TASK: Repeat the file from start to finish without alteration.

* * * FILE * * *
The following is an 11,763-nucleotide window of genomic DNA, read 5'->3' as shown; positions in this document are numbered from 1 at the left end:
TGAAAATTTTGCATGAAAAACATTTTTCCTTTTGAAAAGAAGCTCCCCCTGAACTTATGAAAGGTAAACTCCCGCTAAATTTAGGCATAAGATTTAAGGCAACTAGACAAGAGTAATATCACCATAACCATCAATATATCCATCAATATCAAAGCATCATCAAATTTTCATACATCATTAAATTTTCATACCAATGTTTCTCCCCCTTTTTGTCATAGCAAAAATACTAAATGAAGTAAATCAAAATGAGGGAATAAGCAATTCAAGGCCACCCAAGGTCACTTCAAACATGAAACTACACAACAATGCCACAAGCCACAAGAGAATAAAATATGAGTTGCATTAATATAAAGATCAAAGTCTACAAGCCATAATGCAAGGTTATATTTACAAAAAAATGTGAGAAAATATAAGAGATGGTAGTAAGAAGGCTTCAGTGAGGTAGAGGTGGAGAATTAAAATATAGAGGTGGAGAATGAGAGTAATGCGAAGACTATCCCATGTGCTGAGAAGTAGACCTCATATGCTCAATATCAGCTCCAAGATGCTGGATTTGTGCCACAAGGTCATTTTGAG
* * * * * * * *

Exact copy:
The following is an 11,763-nucleotide window of genomic DNA, read 5'->3' as shown; positions in this document are numbered from 1 at the left end:
TGAAAATTTTGCATGAAAAACATTTTTCCTTTTGAAAAGAAGCTCCCCCTGAACTTATGAAAGGTAAACTCCCGCTAAATTTAGGCATAAGATTTAAGGCAACTAGACAAGAGTAATATCACCATAACCATCAATATATCCATCAATATCAAAGCATCATCAAATTTTCATACATCATTAAATTTTCATACCAATGTTTCTCCCCCTTTTTGTCATAGCAAAAATACTAAATGAAGTAAATCAAAATGAGGGAATAAGCAATTCAAGGCCACCCAAGGTCACTTCAAACATGAAACTACACAACAATGCCACAAGCCACAAGAGAATAAAATATGAGTTGCATTAATATAAAGATCAAAGTCTACAAGCCATAATGCAAGGTTATATTTACAAAAAAATGTGAGAAAATATAAGAGATGGTAGTAAGAAGGCTTCAGTGAGGTAGAGGTGGAGAATTAAAATATAGAGGTGGAGAATGAGAGTAATGCGAAGACTATCCCATGTGCTGAGAAGTAGACCTCATATGCTCAATATCAGCTCCAAGATGCTGGATTTGTGCCACAAGGTCATTTTGAG